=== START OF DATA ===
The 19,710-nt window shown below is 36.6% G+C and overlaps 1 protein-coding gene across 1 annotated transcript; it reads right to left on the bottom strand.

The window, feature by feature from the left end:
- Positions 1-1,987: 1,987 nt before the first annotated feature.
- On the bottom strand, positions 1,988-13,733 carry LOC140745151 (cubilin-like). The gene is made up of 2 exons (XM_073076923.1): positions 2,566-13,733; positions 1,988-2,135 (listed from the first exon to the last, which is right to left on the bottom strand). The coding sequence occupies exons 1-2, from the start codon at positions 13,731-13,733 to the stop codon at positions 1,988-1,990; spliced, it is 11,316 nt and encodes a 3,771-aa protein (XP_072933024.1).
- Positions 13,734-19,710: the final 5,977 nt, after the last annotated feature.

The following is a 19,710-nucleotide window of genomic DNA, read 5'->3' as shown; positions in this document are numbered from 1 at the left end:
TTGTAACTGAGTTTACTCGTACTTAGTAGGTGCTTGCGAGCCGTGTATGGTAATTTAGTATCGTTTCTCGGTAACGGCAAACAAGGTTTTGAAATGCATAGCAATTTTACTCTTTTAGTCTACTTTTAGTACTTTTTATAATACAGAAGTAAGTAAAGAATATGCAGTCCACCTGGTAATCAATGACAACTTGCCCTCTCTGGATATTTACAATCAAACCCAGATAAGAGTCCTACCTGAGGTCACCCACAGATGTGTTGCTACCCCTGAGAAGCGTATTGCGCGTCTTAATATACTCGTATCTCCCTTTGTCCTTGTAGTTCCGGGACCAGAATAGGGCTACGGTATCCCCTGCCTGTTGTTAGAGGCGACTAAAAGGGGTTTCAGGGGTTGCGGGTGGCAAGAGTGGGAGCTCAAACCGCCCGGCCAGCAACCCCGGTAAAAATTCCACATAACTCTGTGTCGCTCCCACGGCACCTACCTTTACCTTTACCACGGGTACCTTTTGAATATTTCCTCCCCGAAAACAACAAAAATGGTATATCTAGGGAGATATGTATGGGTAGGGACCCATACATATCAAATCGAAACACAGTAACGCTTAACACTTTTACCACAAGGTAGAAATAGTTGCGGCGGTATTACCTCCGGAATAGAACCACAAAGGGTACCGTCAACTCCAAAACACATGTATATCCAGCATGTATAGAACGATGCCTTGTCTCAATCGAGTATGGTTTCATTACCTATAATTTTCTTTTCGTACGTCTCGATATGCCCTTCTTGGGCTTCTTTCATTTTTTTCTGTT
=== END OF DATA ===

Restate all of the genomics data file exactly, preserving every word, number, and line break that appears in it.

The 19,710-nt window shown below is 36.6% G+C and overlaps 1 protein-coding gene across 1 annotated transcript; it reads right to left on the bottom strand.

The window, feature by feature from the left end:
- Positions 1-1,987: 1,987 nt before the first annotated feature.
- On the bottom strand, positions 1,988-13,733 carry LOC140745151 (cubilin-like). The gene is made up of 2 exons (XM_073076923.1): positions 2,566-13,733; positions 1,988-2,135 (listed from the first exon to the last, which is right to left on the bottom strand). The coding sequence occupies exons 1-2, from the start codon at positions 13,731-13,733 to the stop codon at positions 1,988-1,990; spliced, it is 11,316 nt and encodes a 3,771-aa protein (XP_072933024.1).
- Positions 13,734-19,710: the final 5,977 nt, after the last annotated feature.

The following is a 19,710-nucleotide window of genomic DNA, read 5'->3' as shown; positions in this document are numbered from 1 at the left end:
TTGTAACTGAGTTTACTCGTACTTAGTAGGTGCTTGCGAGCCGTGTATGGTAATTTAGTATCGTTTCTCGGTAACGGCAAACAAGGTTTTGAAATGCATAGCAATTTTACTCTTTTAGTCTACTTTTAGTACTTTTTATAATACAGAAGTAAGTAAAGAATATGCAGTCCACCTGGTAATCAATGACAACTTGCCCTCTCTGGATATTTACAATCAAACCCAGATAAGAGTCCTACCTGAGGTCACCCACAGATGTGTTGCTACCCCTGAGAAGCGTATTGCGCGTCTTAATATACTCGTATCTCCCTTTGTCCTTGTAGTTCCGGGACCAGAATAGGGCTACGGTATCCCCTGCCTGTTGTTAGAGGCGACTAAAAGGGGTTTCAGGGGTTGCGGGTGGCAAGAGTGGGAGCTCAAACCGCCCGGCCAGCAACCCCGGTAAAAATTCCACATAACTCTGTGTCGCTCCCACGGCACCTACCTTTACCTTTACCACGGGTACCTTTTGAATATTTCCTCCCCGAAAACAACAAAAATGGTATATCTAGGGAGATATGTATGGGTAGGGACCCATACATATCAAATCGAAACACAGTAACGCTTAACACTTTTACCACAAGGTAGAAATAGTTGCGGCGGTATTACCTCCGGAATAGAACCACAAAGGGTACCGTCAACTCCAAAACACATGTATATCCAGCATGTATAGAACGATGCCTTGTCTCAATCGAGTATGGTTTCATTACCTATAATTTTCTTTTCGTACGTCTCGATATGCCCTTCTTGGGCTTCTTTCATTTTTTTCTGTT